Saturday, November 5, 2011

Snow Leopard

True Wild Life | Snow Leopard | The snow leopard  is a moderately large cat native to the mountain ranges of South Asia and Central Asia. Although sharing its name with the common leopard, the snow leopard is not believed to be closely related to the Leopard or the other members of the Pantherine group and is classified as the sole member of the genus Uncia uncia. The classification of this species has been subject to change and its exact taxonomic position will not be resolved until further studies are conducted.

Iberian Lynx

True Wild Life | Iberian Lynx | The Iberian lynx also known as Spanish lynx is a critically endangered species native to the Iberian Peninsula in Southern Europe. It is one of the most endangered cat species in the world. The species used to be classified as a subspecies of the Eurasian Lynx, but is now considered a separate species. Both species occurred together in central Europe in the Pleistocene epoch, being separated by habitat choice. Iberian lynx resembles other species of lynx, with a short tail, tufted ears and a ruff of fur beneath the chin. Iberian lynx has leopard-like spots with a coat that is often light grey or various shades of light brownish-yellow. The coat is also noticeably shorter than in other lynxes, which are typically adapted to colder environments.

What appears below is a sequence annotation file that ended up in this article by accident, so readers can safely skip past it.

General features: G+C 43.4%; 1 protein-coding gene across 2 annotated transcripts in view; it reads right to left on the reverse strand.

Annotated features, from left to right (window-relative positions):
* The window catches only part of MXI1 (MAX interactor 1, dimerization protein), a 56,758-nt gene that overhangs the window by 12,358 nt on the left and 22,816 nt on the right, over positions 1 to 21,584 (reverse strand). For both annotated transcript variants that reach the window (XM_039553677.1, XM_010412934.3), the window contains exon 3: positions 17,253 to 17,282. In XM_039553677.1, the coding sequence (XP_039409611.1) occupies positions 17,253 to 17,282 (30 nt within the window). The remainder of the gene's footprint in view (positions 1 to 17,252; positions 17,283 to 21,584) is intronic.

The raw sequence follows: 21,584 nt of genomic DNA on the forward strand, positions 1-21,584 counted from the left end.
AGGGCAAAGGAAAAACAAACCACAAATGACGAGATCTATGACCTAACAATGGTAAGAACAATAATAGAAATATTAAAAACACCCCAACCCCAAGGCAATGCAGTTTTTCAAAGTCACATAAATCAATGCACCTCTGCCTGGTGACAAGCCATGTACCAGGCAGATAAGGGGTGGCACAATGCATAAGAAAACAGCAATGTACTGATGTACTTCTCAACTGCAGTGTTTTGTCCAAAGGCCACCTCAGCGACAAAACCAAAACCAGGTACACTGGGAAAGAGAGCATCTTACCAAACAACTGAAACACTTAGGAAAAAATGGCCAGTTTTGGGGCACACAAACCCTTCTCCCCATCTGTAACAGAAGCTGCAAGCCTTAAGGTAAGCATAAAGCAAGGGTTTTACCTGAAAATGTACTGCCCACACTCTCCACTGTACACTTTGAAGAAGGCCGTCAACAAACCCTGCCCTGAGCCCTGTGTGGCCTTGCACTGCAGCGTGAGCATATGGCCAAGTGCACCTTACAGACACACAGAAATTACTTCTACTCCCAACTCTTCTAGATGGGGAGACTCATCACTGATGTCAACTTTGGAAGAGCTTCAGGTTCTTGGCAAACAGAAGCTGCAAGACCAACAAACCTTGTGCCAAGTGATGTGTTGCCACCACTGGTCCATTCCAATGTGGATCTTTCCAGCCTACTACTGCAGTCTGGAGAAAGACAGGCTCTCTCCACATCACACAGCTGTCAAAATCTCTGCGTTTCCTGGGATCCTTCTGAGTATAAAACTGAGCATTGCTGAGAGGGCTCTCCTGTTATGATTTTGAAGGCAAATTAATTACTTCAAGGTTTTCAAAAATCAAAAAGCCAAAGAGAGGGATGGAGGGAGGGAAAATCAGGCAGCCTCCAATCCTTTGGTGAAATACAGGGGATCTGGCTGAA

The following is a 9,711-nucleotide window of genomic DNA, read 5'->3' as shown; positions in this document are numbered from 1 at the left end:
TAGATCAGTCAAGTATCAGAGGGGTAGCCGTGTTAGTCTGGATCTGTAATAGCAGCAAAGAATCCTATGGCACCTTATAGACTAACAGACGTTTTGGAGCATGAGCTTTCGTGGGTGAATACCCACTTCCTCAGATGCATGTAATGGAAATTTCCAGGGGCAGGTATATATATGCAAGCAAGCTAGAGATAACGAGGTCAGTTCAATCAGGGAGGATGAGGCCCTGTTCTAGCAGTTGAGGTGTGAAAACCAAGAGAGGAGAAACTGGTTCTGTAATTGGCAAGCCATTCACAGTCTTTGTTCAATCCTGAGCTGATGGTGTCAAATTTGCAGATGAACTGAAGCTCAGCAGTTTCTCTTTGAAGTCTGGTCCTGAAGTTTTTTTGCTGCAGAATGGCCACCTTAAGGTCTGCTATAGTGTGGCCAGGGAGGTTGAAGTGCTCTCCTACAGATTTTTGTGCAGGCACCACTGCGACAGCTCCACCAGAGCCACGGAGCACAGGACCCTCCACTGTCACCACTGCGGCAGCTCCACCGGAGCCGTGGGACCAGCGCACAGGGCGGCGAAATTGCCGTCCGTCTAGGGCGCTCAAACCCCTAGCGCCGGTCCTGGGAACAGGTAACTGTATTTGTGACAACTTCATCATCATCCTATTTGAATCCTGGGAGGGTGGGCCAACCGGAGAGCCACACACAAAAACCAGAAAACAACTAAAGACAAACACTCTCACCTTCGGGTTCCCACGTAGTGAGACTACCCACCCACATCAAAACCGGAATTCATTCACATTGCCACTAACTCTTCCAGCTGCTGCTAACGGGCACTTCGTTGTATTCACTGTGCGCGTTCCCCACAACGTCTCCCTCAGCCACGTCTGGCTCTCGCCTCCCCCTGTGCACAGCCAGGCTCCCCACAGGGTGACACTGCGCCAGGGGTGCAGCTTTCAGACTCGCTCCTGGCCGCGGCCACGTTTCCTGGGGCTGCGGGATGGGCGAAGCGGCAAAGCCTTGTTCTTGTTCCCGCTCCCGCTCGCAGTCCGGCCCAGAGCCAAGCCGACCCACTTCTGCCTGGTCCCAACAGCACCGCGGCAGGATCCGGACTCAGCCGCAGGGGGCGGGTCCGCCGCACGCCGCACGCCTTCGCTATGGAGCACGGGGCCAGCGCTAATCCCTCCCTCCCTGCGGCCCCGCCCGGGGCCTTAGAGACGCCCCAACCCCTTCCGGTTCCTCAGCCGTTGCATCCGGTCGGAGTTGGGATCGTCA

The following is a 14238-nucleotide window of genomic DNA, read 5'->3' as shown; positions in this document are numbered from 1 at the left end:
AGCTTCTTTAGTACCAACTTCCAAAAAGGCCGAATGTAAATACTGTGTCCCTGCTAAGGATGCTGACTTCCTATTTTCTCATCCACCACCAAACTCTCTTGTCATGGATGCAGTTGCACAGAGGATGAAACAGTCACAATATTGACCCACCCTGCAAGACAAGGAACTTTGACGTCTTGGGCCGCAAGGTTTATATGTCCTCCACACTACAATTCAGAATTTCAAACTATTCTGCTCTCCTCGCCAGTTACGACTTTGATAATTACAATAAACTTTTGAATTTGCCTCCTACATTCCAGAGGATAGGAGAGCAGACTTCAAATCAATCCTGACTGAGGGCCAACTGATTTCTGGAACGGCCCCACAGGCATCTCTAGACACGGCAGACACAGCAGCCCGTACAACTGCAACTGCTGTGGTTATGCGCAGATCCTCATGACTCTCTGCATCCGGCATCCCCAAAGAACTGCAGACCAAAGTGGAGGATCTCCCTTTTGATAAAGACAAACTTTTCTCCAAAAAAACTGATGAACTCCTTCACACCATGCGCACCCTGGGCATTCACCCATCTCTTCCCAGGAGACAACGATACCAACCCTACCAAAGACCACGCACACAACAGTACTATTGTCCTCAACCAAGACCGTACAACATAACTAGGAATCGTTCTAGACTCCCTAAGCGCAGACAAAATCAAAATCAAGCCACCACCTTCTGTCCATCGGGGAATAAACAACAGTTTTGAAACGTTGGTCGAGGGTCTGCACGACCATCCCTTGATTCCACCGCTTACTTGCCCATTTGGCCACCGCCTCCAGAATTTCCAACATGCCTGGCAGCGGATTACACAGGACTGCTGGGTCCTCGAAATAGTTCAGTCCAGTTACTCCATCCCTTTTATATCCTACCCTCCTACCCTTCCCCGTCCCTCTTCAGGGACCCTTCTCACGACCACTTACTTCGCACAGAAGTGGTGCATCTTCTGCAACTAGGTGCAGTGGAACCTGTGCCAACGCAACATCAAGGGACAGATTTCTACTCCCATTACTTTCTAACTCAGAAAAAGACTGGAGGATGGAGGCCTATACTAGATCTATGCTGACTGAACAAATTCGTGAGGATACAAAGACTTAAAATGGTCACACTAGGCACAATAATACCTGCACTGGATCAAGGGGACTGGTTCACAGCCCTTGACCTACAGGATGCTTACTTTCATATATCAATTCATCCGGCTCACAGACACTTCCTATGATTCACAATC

Ryukyu Tip-Nosed Frog

True Wild Life | Ryukyu Tip-Nosed Frog | The Ryukyu Tip-Nosed Frog is a species of frog in the Ranidae family. It is endemic to Japan. Ryukyu Tip-Nosed Frogs only live in the northern main island of Okinawa. Not like the other frogs, Ryukyu Tip-Nosed Frogs have nostrils at the tip of their faces. Its natural habitats are subtropical or tropical moist lowland forests and rivers. It is threatened by habitat loss. Ryukyu Tip-Nosed Frogs enjoy eating small bugs or centipedes, and some shellfishes on the land.

Friday, September 2, 2011

Ishikawa's Frog